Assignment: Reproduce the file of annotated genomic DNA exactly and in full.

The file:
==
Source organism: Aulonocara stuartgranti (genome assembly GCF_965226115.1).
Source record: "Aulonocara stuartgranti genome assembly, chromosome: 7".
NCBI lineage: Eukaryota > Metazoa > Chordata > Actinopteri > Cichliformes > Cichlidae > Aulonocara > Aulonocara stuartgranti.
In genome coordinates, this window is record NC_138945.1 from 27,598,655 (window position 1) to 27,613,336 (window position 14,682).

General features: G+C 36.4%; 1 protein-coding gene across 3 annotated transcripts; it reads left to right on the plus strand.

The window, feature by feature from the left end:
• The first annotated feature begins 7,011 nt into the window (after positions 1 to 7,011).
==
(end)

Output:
Source organism: Aulonocara stuartgranti (genome assembly GCF_965226115.1).
Source record: "Aulonocara stuartgranti genome assembly, chromosome: 7".
NCBI lineage: Eukaryota > Metazoa > Chordata > Actinopteri > Cichliformes > Cichlidae > Aulonocara > Aulonocara stuartgranti.
In genome coordinates, this window is record NC_138945.1 from 27,598,655 (window position 1) to 27,613,336 (window position 14,682).

General features: G+C 36.4%; 1 protein-coding gene across 3 annotated transcripts; it reads left to right on the plus strand.

The window, feature by feature from the left end:
• The first annotated feature begins 7,011 nt into the window (after positions 1 to 7,011).